Tuesday, 31 July 2012

The race for full marriage

As incredible as it may seem, Ireland may be about to adopt full gay marriage – before the United Kingdom has it.

Both countries already have civil unions, which confer all the rights of heterosexual marriage in everything but name. But the Conservative governments of both countries have come to the conclusion that this is not enough to guarantee equality under the law.

Across the channel, France – which also already has civil unions – is also preparing to make the switch to full marriage. The country’s new Socialist president Francois Hollande promised to enact gay marriage during his campaign. His rival, incumbent president Nicolas Sarkozy, only promised to upgrade the existing ‘PACS’ civil unions, which only confer a handful of the rights of full marriage.

So now the race is on between these ancient foes - who is the more progressive? The government of Ireland is planning to put the issue to a public referendum next year, and polls show that it would likely pass with 73% of Irish people supporting gay marriage. This is incredible considering that the country only adopted civil unions in 2010.

Wednesday, 25 July 2012

Romney's 'apology for the apology' tour

Mitt Romney has arrived in London today, the first stop on a three-country tour meant to shore up his foreign policy credentials. His tour opened with a remarkably tone-deaf gaffe by a campaign staffer, who told British newspaper The Telegraph that Barack Obama cannot understand the common “Anglo-Saxon heritage” of the US and the UK.

The advisor was likely using the term in the continental European context, which refers to the free-market economic heritage of English-speaking countries. He was likely trying to make some 'Obama as Socialist' characterisation. But this definition is unknown in the English-speaking countries themselves, where the term is a seldom-used ethnic description of English descent (ie, from the Germanic tribes who settled in Southwest England). So it ended up just coming off as shockingly racist. Stephen Colbert hilariously summed up the bemused reaction of Americans to the comment.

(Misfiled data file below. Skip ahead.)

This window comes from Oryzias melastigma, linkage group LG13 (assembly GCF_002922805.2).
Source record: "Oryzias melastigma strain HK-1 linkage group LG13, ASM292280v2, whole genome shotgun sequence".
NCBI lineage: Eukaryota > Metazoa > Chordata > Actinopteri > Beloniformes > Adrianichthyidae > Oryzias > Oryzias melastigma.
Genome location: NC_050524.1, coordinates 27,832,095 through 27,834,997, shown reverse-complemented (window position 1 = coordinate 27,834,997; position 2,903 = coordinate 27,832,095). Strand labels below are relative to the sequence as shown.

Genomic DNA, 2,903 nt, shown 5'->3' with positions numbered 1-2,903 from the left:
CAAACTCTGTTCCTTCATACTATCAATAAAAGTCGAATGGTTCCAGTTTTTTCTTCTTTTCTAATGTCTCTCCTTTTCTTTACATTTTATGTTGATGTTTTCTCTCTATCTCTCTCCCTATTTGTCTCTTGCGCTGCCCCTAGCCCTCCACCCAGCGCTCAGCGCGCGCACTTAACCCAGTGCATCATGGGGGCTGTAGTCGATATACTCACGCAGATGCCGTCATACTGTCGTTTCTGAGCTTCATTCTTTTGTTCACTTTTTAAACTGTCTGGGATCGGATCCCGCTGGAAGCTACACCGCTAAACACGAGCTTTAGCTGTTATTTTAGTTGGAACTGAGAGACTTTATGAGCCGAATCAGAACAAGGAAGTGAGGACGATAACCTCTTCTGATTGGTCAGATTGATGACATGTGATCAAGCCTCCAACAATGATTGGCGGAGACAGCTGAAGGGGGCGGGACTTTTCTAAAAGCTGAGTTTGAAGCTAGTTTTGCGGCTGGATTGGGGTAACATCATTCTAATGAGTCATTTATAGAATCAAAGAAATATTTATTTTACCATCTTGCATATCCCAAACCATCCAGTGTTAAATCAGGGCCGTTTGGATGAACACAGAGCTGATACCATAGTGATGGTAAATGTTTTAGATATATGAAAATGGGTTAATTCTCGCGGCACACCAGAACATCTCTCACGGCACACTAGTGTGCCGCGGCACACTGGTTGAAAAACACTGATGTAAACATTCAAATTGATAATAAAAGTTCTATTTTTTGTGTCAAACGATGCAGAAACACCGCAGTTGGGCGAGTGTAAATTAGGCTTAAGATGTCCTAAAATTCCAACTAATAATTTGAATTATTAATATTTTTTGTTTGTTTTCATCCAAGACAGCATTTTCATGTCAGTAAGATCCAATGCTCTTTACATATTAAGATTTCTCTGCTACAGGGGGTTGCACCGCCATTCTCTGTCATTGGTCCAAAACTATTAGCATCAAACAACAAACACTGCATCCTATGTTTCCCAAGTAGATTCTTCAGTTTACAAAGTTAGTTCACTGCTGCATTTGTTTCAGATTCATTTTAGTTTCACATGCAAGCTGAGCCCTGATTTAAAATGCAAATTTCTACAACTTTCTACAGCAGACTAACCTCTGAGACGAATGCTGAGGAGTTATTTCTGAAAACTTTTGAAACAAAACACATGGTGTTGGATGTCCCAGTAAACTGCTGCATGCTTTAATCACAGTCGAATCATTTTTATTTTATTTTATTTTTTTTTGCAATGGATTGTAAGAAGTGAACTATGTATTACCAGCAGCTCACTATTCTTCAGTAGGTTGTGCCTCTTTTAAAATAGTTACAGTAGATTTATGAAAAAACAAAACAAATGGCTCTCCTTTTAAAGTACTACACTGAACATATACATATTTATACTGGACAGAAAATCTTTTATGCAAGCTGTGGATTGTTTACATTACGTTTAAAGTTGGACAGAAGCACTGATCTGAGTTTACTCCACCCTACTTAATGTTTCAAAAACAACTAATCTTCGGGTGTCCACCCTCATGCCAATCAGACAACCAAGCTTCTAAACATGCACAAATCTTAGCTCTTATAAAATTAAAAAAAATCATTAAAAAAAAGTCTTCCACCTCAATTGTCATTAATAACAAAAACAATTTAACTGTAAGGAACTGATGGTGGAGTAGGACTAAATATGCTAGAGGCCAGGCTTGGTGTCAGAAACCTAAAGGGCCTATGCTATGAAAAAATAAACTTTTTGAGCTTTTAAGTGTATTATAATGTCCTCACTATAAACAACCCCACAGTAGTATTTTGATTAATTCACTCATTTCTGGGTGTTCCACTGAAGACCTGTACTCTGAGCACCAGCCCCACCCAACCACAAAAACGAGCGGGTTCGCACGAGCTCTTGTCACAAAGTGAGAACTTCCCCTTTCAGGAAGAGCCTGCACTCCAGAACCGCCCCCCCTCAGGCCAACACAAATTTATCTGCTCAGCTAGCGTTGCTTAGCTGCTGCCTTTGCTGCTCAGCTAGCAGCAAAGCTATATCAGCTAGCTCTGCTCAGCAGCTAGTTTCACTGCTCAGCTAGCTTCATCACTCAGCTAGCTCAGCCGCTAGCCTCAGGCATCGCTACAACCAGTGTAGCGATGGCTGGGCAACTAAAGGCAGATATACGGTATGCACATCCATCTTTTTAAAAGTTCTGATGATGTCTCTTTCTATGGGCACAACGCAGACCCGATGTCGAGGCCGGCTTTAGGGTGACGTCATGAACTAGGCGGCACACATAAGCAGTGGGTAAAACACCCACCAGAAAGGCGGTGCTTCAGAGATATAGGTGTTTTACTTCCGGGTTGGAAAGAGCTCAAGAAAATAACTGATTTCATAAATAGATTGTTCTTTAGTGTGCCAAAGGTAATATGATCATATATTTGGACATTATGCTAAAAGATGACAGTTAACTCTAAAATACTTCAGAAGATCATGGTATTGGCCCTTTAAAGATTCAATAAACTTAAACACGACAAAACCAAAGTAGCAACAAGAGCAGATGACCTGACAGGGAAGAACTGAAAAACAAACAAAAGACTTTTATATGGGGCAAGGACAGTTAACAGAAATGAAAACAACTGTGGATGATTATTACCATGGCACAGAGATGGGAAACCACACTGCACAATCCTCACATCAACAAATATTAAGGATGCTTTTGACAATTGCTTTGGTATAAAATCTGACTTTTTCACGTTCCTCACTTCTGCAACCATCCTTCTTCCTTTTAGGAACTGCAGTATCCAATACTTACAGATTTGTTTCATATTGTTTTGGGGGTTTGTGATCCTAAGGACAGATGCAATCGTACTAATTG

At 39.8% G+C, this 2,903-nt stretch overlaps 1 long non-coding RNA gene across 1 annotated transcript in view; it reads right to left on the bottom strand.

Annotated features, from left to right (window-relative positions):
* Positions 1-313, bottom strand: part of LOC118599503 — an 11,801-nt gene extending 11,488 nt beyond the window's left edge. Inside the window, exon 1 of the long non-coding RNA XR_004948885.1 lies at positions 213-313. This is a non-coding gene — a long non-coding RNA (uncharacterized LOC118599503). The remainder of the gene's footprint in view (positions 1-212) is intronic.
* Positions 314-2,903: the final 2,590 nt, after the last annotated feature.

It’s a bad start to what is a very important foreign tour for Romney. Over the next few days he will be meeting with virtually every high level politician in the UK. On Friday he will attend the Olympics opening ceremony, surely excited about the prospects for his horse-dancer in the dressage competition.

The Republican presidential candidate’s choice of three countries for this visit is highly significant. After his visit to the UK he will fly to Israel, where he will make a series of high-profile appearances. He will then finish his tour in Poland. All three are countries which the Romney campaign has accused the Obama administration of at best ignoring, and at worst insulting.